Don’t panic; while the time for fall bulb planting is fast approaching, there’s still time to do all those fall garden chores: digging potatoes and picking tomatoes, cutting back iris and peonies and digging some herb plants to bring inside. But if you haven’t ordered bulbs, it’s nearly past the time to do that or to pick some up at nursery centers before they disappear. This means you should be giving some thought to what you actually want to plant.

I had the uneasy memory that last spring’s bulbs looked wrong in the garden, so I looked back at photos I shot with my phone (a resource that can’t be overemphasized for garden planning) and, yes, there they were: a too perfect border of nothing but plain yellow King Alfred daffodils, standing tall and lonely in early May. Other daffodil varieties I planted were apparently much later blooming, so the daffodils were on their own, sunny yellow blossoms in a sea of brown soil edged by a few clumps of bronzy ajuga. A few weeks later some tulips and other narcissus varieties would began to bloom, along with the blue spikes of ajuga flowers, but that first showing was sad and embarrassing.

At least I know where I stand. I need some smaller, naturalizing bulbs to set off the taller yellow blooms. Squills, chinodoxia and grape hyacinths all share some of the positive characteristics of daffodils and other narcissi. They’re winter-hardy, multiply quickly, and deer and rodents don’t bother them, an important factor here in chipmunk central. Siberian squill bulbs produce multiple stems, each topped with several cobalt-blue flowers that resemble little parasols. Just four inches tall, these squills multiply in two ways: by seed and by bulb offsets. Over time, a few handfuls of bulbs can grow into a carpet of blue flowers. As a companion to my lonely daffodils, squills would be perfect, because they bloom at about the same time as crocuses and early daffodils. An added bonus is that the plant’s foliage fades away quickly after flowering, so you don’t have to cover it up with later plantings.

Chinodoxia, also known as Glory of the Snow, since it is one of spring’s early bloomers, has up to ten star-shaped, six-petaled clustered flowers with bright white centers atop dark stems with sparse, narrow foliage. The blossoms range from blue and lavender through pink and white. If chinodoxia is happy where it’s planted, it too naturalizes by bulb offsets (called bulbils: baby bulbs on the sides of the mother bulb) and sometimes by self-sowing seed.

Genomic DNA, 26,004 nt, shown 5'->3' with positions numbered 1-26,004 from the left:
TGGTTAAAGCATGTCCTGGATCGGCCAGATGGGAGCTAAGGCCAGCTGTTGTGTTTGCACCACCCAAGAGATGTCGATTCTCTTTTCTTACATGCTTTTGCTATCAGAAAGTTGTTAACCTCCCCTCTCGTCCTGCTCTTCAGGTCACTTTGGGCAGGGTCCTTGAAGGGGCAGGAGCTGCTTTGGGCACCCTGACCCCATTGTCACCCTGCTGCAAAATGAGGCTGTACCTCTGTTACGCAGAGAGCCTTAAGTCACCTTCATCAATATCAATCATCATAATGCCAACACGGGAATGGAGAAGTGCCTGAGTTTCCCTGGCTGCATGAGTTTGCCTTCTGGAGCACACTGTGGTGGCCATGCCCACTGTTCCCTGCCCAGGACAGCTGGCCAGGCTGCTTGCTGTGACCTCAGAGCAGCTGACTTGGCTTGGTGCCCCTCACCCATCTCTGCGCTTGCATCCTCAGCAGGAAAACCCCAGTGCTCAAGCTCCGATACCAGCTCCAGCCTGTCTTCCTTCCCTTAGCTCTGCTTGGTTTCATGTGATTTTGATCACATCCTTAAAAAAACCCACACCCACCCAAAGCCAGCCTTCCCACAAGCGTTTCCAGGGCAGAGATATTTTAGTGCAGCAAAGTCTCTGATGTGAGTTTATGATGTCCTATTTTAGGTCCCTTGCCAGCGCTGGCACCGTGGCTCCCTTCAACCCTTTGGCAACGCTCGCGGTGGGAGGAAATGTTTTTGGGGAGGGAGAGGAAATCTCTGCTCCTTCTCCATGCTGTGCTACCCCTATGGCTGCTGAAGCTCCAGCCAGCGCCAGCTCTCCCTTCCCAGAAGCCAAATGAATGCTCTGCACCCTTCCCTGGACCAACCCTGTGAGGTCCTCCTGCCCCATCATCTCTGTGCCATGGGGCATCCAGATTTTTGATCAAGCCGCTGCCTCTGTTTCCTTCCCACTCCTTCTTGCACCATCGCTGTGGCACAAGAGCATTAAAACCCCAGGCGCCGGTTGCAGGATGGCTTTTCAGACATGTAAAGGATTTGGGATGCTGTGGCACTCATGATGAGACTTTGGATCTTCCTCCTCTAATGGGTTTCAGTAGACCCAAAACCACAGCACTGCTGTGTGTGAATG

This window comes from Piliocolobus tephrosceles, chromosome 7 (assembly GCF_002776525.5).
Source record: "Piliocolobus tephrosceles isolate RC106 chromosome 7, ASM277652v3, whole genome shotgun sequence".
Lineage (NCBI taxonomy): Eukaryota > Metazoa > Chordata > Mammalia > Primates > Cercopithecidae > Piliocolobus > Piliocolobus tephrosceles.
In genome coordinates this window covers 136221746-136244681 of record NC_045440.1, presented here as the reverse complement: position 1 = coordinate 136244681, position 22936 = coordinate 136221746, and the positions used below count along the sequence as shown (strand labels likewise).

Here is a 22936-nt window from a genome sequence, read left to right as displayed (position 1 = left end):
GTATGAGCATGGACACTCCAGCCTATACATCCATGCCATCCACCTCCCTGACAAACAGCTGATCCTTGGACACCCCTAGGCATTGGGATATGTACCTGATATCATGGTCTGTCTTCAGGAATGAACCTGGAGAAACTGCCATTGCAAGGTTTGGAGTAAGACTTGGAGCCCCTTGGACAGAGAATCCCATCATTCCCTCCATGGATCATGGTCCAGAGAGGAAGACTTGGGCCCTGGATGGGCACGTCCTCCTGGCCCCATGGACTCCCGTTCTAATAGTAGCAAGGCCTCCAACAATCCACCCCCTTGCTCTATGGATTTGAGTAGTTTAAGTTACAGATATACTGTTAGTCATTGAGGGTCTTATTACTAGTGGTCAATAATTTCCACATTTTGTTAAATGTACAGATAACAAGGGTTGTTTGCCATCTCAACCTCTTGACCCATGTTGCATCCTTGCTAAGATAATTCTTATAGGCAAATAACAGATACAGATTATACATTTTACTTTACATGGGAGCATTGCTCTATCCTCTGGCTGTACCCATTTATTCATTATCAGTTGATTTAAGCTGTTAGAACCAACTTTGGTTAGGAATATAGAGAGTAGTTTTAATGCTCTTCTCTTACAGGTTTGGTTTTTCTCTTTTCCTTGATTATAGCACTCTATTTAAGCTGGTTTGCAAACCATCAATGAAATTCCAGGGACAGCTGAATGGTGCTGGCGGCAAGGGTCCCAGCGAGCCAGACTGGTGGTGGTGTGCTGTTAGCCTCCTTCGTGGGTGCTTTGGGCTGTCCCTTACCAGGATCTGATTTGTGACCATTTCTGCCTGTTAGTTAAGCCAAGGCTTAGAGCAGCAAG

Grape hyacinths have both a grape-like form and sweet, grapey fragrance. The most commonly found are cobalt-blue, but other varieties can range in color from periwinkle, sapphire, and cerulean blue to pale wisteria and even white. Plant a selection and you’ll have a display that runs throughout April and May. Grape hyacinths range from 4 to 12 inches in height, depending on the variety.

Once grape hyacinths are established in the garden, they send up leaves in the fall. If you’ve forgotten just where you planted bulbs in previous seasons, in future years you’ll be able to find them because the muscari foliage shows up starting in late August. This prevents those annoying moments when you start digging a hole for some new bulbs and slice through an established one. If you’re mulching your beds, don’t cover grape hyacinth foliage until the ground surface freezes.

While pest-proof daffodils and smaller bulbs that multiply over the years are always a good choice for early spring, there are early-blooming tulips that can be tossed into the mix. Even small splashes of tulips’ candy-box colors can light up the grey days of April in the Northeast. If you don’t count on tulips to return for more than a couple of years, or even treat them as an annual, pulling them up should you decide not to deal with straggly foliage once bloom time is over, they’re well worth the money spent. I realized, after looking at my garden photos, that I’d planted only mid-season Darwins and Triumph tulip varieties. For early color I should have selected from early, double early, Emperor, Kaufmanniana and Greigii varieties. Fosteriana tulips, also known as Emperor tulips, are the first large-flowered tulips to bloom each spring. This makes them ideal companions for daffodils. They have jumbo flowers on sturdy, 16-inch stems. Single early tulips have big blossoms with a classic tulip shape and also bloom during the peak of daffodil season. They are about 10 to 14 inches tall. Double early tulips have lots of extra petals that give the flowers a rose-like form. They are a little shorter than other tulips, generally about a foot tall. In addition to being early to bloom, Greigii tulips are known for their marked and mottled foliage. Some Greigii blooms have brilliant two-tone shades and they have a wide range of heights, from 8 to 20 inches, depending on the variety. Kaufmannianas, also known as Water Lily tulips, like Greigii, often have mottled foliage, but they’re low-growing, perfect for rock gardens and mixing with the smaller bulb plantings. All open fully on sunny days to reveal multi-colored interiors. They can even naturalize when left undisturbed in a good spot. If you want to invest in these tulip bulbs, here’s a final tip from a bulb expert. To keep deer, moles, voles, etc., from snacking on the bulbs, she soaks the bulbs in a mix of 1⁄4 cup liquid Lysol to three gallons water. A quick soak is plenty, then spread the bulbs out to dry before planting. It all may seem like a lot of work now, but when that spring display gladdens your heart, your hard work will have paid off.